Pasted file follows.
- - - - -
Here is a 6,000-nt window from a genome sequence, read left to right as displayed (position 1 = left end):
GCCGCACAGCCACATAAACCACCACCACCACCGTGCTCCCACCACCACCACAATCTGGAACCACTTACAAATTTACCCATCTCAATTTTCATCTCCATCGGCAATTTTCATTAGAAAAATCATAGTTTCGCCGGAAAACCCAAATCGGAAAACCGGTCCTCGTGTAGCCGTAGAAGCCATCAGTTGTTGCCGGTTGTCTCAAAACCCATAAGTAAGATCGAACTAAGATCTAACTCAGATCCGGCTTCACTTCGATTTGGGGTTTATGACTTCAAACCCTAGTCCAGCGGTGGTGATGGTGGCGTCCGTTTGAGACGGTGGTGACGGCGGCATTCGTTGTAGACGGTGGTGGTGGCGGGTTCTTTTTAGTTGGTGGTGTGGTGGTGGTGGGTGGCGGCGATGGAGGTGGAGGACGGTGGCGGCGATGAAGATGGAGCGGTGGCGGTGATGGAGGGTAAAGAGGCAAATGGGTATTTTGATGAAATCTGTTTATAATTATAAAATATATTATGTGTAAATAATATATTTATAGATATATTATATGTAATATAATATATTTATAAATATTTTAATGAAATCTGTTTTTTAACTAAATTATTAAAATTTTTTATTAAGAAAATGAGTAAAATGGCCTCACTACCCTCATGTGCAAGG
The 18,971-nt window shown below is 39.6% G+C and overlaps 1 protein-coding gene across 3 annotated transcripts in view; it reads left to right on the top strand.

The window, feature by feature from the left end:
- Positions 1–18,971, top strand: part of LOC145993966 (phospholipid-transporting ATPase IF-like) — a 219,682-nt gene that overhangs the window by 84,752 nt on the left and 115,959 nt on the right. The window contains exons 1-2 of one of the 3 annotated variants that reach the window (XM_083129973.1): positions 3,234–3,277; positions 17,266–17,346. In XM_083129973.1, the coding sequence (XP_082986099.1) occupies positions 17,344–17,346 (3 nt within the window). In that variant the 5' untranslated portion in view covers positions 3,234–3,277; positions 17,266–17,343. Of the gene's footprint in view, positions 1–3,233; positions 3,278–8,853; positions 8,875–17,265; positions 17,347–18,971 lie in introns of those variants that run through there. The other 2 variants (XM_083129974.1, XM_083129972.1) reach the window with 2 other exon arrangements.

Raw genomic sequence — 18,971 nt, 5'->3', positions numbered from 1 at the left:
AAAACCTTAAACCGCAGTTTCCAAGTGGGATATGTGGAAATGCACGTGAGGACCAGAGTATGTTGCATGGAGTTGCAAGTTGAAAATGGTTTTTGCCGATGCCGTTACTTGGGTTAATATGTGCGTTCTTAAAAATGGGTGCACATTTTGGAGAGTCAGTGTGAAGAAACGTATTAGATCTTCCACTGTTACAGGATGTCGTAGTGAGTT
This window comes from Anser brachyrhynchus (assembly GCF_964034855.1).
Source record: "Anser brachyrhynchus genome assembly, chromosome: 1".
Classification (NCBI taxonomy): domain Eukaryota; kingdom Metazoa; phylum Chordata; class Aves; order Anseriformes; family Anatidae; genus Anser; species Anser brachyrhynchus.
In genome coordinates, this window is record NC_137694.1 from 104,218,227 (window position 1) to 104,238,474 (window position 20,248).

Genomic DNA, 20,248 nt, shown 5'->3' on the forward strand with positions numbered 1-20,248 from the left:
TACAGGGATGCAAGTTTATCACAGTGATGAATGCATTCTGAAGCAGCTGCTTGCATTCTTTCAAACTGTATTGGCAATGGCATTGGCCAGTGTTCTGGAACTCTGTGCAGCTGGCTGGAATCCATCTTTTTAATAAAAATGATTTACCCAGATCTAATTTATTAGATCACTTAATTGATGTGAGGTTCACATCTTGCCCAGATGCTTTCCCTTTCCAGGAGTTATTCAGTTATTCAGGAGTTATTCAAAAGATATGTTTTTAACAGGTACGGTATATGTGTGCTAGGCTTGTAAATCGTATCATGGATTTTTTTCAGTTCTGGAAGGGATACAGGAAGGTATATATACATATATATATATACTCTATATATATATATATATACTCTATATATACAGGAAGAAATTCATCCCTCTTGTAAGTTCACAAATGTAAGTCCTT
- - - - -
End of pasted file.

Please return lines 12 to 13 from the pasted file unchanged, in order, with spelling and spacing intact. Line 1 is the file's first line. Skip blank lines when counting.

Genomic DNA, 20,248 nt, shown 5'->3' on the forward strand with positions numbered 1-20,248 from the left:
TACAGGGATGCAAGTTTATCACAGTGATGAATGCATTCTGAAGCAGCTGCTTGCATTCTTTCAAACTGTATTGGCAATGGCATTGGCCAGTGTTCTGGAACTCTGTGCAGCTGGCTGGAATCCATCTTTTTAATAAAAATGATTTACCCAGATCTAATTTATTAGATCACTTAATTGATGTGAGGTTCACATCTTGCCCAGATGCTTTCCCTTTCCAGGAGTTATTCAGTTATTCAGGAGTTATTCAAAAGATATGTTTTTAACAGGTACGGTATATGTGTGCTAGGCTTGTAAATCGTATCATGGATTTTTTTCAGTTCTGGAAGGGATACAGGAAGGTATATATACATATATATATATACTCTATATATATATATATATACTCTATATATACAGGAAGAAATTCATCCCTCTTGTAAGTTCACAAATGTAAGTCCTT